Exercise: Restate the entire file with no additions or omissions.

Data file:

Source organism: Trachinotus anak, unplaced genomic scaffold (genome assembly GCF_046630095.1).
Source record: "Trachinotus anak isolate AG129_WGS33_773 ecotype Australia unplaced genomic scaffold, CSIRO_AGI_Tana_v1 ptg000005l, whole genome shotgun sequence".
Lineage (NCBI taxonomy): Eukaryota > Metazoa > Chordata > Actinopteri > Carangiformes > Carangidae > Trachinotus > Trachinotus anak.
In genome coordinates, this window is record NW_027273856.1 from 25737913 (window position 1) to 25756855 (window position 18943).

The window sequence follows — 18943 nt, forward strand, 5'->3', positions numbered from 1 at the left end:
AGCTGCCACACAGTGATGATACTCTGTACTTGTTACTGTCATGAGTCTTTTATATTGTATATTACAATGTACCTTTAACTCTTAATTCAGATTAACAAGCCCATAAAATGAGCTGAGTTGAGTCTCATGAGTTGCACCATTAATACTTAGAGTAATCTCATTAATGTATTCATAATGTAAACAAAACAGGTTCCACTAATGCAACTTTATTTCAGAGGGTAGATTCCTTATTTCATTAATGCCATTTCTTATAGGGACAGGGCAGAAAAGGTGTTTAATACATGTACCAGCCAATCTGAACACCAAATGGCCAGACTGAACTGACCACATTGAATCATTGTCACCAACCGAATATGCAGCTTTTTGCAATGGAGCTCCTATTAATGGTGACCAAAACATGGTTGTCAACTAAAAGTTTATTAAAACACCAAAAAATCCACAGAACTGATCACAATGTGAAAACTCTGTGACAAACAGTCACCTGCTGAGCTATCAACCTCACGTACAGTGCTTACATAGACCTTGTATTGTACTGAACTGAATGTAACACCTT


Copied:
Source organism: Trachinotus anak, unplaced genomic scaffold (genome assembly GCF_046630095.1).
Source record: "Trachinotus anak isolate AG129_WGS33_773 ecotype Australia unplaced genomic scaffold, CSIRO_AGI_Tana_v1 ptg000005l, whole genome shotgun sequence".
Lineage (NCBI taxonomy): Eukaryota > Metazoa > Chordata > Actinopteri > Carangiformes > Carangidae > Trachinotus > Trachinotus anak.
In genome coordinates, this window is record NW_027273856.1 from 25737913 (window position 1) to 25756855 (window position 18943).

The window sequence follows — 18943 nt, forward strand, 5'->3', positions numbered from 1 at the left end:
AGCTGCCACACAGTGATGATACTCTGTACTTGTTACTGTCATGAGTCTTTTATATTGTATATTACAATGTACCTTTAACTCTTAATTCAGATTAACAAGCCCATAAAATGAGCTGAGTTGAGTCTCATGAGTTGCACCATTAATACTTAGAGTAATCTCATTAATGTATTCATAATGTAAACAAAACAGGTTCCACTAATGCAACTTTATTTCAGAGGGTAGATTCCTTATTTCATTAATGCCATTTCTTATAGGGACAGGGCAGAAAAGGTGTTTAATACATGTACCAGCCAATCTGAACACCAAATGGCCAGACTGAACTGACCACATTGAATCATTGTCACCAACCGAATATGCAGCTTTTTGCAATGGAGCTCCTATTAATGGTGACCAAAACATGGTTGTCAACTAAAAGTTTATTAAAACACCAAAAAATCCACAGAACTGATCACAATGTGAAAACTCTGTGACAAACAGTCACCTGCTGAGCTATCAACCTCACGTACAGTGCTTACATAGACCTTGTATTGTACTGAACTGAATGTAACACCTT